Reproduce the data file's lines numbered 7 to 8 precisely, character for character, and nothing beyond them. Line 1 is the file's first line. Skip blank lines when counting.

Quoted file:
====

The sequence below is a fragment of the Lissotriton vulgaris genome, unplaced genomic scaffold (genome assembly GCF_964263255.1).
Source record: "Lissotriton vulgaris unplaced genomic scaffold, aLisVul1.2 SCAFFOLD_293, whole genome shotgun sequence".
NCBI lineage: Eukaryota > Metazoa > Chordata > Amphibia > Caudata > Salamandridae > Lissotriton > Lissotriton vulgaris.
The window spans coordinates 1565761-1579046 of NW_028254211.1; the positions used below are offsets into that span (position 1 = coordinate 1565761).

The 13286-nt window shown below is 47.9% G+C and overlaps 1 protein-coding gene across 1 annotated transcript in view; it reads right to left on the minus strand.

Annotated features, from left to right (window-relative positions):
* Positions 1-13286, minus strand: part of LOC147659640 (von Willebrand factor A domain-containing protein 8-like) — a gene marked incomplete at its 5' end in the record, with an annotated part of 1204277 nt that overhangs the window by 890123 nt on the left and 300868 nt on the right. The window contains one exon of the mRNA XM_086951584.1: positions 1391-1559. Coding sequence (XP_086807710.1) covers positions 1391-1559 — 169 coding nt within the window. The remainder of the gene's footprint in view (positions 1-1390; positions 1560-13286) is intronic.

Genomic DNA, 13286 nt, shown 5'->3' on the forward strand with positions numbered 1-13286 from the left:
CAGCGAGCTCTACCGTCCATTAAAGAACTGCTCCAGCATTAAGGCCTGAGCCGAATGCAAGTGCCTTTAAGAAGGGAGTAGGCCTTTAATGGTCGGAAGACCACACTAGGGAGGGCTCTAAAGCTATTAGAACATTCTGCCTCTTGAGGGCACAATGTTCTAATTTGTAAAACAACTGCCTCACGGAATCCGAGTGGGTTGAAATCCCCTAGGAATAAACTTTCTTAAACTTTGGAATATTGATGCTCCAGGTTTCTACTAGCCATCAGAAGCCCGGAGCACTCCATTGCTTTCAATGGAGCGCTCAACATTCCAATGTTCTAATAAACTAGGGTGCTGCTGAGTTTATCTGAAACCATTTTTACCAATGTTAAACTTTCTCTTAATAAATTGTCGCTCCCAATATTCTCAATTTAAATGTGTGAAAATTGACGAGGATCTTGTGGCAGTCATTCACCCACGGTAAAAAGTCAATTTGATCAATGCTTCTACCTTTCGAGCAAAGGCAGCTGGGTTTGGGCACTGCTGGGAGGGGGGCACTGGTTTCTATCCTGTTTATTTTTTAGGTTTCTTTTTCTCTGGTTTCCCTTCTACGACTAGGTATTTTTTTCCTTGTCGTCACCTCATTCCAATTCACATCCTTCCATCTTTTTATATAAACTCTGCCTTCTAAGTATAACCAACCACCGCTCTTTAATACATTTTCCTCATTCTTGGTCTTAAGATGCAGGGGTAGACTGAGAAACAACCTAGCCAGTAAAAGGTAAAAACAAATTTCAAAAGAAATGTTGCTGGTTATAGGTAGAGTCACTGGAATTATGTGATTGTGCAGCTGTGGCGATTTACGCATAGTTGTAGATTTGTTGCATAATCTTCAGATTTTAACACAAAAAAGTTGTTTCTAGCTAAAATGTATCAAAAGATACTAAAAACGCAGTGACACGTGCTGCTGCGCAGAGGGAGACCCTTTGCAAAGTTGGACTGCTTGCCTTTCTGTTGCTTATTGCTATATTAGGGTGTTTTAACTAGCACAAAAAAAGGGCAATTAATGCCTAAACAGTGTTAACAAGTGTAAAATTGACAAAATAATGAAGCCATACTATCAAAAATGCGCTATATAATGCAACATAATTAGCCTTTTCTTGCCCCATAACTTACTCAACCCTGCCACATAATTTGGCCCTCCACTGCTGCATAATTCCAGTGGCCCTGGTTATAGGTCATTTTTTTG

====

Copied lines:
* Positions 1-13286, minus strand: part of LOC147659640 (von Willebrand factor A domain-containing protein 8-like) — a gene marked incomplete at its 5' end in the record, with an annotated part of 1204277 nt that overhangs the window by 890123 nt on the left and 300868 nt on the right. The window contains one exon of the mRNA XM_086951584.1: positions 1391-1559. Coding sequence (XP_086807710.1) covers positions 1391-1559 — 169 coding nt within the window. The remainder of the gene's footprint in view (positions 1-1390; positions 1560-13286) is intronic.

Genomic DNA, 13286 nt, shown 5'->3' on the forward strand with positions numbered 1-13286 from the left: